Arises when an employer enforces policies, procedures, or work methods that apply universally but disproportionately disadvantage individuals of a specific religion or belief.
Entails subjecting an individual to unwanted conduct related to their religion or belief, leading to violations of dignity or creating a hostile work environment.
Occurs when an individual is treated unfairly because they've raised a complaint or taken legal action against religious discrimination or harassment, or supported someone else's complaint.
Illustrative Examples of Religious Discrimination at Work
Direct discrimination can manifest as:
Refusing to hire someone due to assumptions about their Muslim faith.
Paying Jewish employees less or denying them certain benefits.
Denying a Rastafarian an outward-facing role.
Rejecting a flexible work request because of an employee's non-Christian beliefs.
Selecting an employee for redundancy because they associate with Sikhs.
Disciplining or firing someone for dating a Scientologist.
Indirect discrimination may involve:
Enforcing dress codes that prohibit religious attire like hijabs or turbans.
Prohibiting the wearing of sacred religious symbols, such as Sikh karas or Christian crucifixes.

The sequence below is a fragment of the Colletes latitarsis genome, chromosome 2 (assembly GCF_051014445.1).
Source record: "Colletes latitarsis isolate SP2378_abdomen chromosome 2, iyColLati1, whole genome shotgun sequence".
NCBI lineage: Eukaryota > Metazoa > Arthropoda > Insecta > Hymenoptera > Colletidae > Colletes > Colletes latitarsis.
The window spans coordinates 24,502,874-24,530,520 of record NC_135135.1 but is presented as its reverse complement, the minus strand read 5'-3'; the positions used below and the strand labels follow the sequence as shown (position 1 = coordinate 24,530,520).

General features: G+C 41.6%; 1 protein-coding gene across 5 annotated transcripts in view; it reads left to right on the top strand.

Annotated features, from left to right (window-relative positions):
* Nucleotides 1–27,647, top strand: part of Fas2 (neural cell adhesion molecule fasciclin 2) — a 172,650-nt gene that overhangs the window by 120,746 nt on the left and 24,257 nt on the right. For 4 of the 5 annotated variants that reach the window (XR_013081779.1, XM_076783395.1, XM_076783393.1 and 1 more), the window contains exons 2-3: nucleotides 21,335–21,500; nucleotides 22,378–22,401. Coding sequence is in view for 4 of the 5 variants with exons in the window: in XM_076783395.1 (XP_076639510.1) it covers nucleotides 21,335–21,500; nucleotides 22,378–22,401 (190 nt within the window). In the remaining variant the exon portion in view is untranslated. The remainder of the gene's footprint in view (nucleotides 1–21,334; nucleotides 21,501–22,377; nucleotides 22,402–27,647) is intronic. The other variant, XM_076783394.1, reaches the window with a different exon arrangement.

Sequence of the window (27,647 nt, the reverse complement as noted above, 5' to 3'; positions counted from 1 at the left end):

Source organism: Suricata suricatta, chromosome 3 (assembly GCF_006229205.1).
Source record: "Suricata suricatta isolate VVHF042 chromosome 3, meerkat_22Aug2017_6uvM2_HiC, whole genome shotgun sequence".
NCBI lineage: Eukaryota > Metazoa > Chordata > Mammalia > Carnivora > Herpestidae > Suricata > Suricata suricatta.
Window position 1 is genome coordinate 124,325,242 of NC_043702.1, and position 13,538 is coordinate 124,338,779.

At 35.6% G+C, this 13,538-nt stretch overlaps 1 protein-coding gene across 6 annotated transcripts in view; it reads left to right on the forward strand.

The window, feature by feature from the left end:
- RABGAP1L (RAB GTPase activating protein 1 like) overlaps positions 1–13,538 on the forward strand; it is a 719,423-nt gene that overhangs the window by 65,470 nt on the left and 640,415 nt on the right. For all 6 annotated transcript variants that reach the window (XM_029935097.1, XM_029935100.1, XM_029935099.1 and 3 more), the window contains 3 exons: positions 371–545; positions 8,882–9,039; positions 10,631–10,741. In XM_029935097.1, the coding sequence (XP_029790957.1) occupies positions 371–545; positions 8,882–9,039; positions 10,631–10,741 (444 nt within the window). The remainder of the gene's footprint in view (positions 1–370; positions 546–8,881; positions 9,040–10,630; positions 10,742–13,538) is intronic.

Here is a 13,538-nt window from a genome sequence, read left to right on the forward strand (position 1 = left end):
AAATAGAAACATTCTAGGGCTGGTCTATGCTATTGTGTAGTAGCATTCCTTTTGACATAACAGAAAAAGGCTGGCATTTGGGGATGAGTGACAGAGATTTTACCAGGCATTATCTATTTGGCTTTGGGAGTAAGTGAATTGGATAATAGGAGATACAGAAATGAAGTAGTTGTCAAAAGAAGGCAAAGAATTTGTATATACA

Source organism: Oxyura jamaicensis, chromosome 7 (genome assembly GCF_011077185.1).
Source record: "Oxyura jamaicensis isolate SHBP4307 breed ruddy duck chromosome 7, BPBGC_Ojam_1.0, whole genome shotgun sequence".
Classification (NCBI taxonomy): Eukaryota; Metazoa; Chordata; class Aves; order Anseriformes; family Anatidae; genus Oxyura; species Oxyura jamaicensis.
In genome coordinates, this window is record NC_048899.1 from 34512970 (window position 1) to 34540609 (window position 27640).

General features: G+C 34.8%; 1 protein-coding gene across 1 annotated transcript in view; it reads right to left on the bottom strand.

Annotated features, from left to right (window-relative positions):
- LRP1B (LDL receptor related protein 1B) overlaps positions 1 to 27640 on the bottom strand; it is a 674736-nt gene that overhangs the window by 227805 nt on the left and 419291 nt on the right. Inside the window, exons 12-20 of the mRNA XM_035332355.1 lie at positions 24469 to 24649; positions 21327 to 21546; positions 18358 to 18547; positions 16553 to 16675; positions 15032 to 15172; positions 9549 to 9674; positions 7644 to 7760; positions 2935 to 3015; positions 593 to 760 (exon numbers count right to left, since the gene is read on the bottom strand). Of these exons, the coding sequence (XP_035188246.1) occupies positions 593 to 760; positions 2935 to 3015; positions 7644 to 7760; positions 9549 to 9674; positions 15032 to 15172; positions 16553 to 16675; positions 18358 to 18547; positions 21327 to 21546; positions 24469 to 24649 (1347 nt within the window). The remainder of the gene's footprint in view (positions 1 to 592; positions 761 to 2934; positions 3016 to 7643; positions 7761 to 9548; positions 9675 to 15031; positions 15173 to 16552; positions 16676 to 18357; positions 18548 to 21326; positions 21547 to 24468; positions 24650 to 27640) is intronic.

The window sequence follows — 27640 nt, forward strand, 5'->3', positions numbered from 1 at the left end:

Requiring work on religious days, like Muslims during Ramadan or Jews on Saturdays.
Harassment refers to bullying behavior by an employer or coworkers based on religion, while victimization encompasses various negative consequences an individual may face for reporting discrimination or supporting a complaint.
All employers, irrespective of their personal beliefs, are obligated to prevent direct or indirect discrimination in the workplace, whether actual or perceived, regarding religion or belief.
This responsibility spans from recruitment through employment and beyond, including the provision of references.
Employers must also ensure a safe, harassment-free working environment.
This entails taking reasonable measures to prevent unlawful conduct at work, including harassment by third parties like customers or clients.
However, there are circumstances when treating someone differently due to their religion or belief may be lawful, such as in cases of genuine occupational requirements.
For instance, a Jewish school or Catholic care home may require employees to adhere to specific faith-related practices.